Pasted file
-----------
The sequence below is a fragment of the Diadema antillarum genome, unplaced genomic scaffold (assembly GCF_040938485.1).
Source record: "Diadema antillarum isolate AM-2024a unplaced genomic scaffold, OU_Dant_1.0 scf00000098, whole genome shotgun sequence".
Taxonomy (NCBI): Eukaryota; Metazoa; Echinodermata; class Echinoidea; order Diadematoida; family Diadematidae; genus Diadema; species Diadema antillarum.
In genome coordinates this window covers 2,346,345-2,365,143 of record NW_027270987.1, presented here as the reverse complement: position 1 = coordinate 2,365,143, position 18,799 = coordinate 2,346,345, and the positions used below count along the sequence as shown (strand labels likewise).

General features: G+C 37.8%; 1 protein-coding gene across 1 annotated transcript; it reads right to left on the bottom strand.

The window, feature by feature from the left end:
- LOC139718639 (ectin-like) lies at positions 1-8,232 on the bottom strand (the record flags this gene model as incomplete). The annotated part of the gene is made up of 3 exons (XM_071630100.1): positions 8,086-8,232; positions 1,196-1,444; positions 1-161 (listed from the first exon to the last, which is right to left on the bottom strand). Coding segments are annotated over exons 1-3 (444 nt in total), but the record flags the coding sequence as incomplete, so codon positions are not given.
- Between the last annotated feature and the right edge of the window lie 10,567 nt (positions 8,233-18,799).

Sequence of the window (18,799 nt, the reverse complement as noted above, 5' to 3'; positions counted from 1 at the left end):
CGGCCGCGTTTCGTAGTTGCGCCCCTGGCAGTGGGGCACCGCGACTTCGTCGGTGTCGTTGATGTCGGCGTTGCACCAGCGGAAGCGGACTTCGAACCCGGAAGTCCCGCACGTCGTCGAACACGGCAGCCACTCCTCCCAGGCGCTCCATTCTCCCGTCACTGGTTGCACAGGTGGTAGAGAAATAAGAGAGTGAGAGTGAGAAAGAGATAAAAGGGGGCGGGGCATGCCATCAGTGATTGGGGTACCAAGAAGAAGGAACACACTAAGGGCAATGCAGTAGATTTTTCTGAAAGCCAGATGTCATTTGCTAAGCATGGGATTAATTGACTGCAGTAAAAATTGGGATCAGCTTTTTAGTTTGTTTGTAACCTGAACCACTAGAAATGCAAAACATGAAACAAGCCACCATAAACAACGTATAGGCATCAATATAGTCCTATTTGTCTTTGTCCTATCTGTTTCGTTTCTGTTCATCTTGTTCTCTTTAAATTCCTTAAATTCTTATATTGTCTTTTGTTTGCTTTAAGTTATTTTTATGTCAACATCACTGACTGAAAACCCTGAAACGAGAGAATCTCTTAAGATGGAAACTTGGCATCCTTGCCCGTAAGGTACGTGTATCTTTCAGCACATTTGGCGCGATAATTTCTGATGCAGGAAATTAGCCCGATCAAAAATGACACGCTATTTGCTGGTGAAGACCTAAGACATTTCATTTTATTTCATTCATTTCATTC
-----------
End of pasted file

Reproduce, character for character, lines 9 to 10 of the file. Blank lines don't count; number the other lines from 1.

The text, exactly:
Sequence of the window (18,799 nt, the reverse complement as noted above, 5' to 3'; positions counted from 1 at the left end):
CGGCCGCGTTTCGTAGTTGCGCCCCTGGCAGTGGGGCACCGCGACTTCGTCGGTGTCGTTGATGTCGGCGTTGCACCAGCGGAAGCGGACTTCGAACCCGGAAGTCCCGCACGTCGTCGAACACGGCAGCCACTCCTCCCAGGCGCTCCATTCTCCCGTCACTGGTTGCACAGGTGGTAGAGAAATAAGAGAGTGAGAGTGAGAAAGAGATAAAAGGGGGCGGGGCATGCCATCAGTGATTGGGGTACCAAGAAGAAGGAACACACTAAGGGCAATGCAGTAGATTTTTCTGAAAGCCAGATGTCATTTGCTAAGCATGGGATTAATTGACTGCAGTAAAAATTGGGATCAGCTTTTTAGTTTGTTTGTAACCTGAACCACTAGAAATGCAAAACATGAAACAAGCCACCATAAACAACGTATAGGCATCAATATAGTCCTATTTGTCTTTGTCCTATCTGTTTCGTTTCTGTTCATCTTGTTCTCTTTAAATTCCTTAAATTCTTATATTGTCTTTTGTTTGCTTTAAGTTATTTTTATGTCAACATCACTGACTGAAAACCCTGAAACGAGAGAATCTCTTAAGATGGAAACTTGGCATCCTTGCCCGTAAGGTACGTGTATCTTTCAGCACATTTGGCGCGATAATTTCTGATGCAGGAAATTAGCCCGATCAAAAATGACACGCTATTTGCTGGTGAAGACCTAAGACATTTCATTTTATTTCATTCATTTCATTC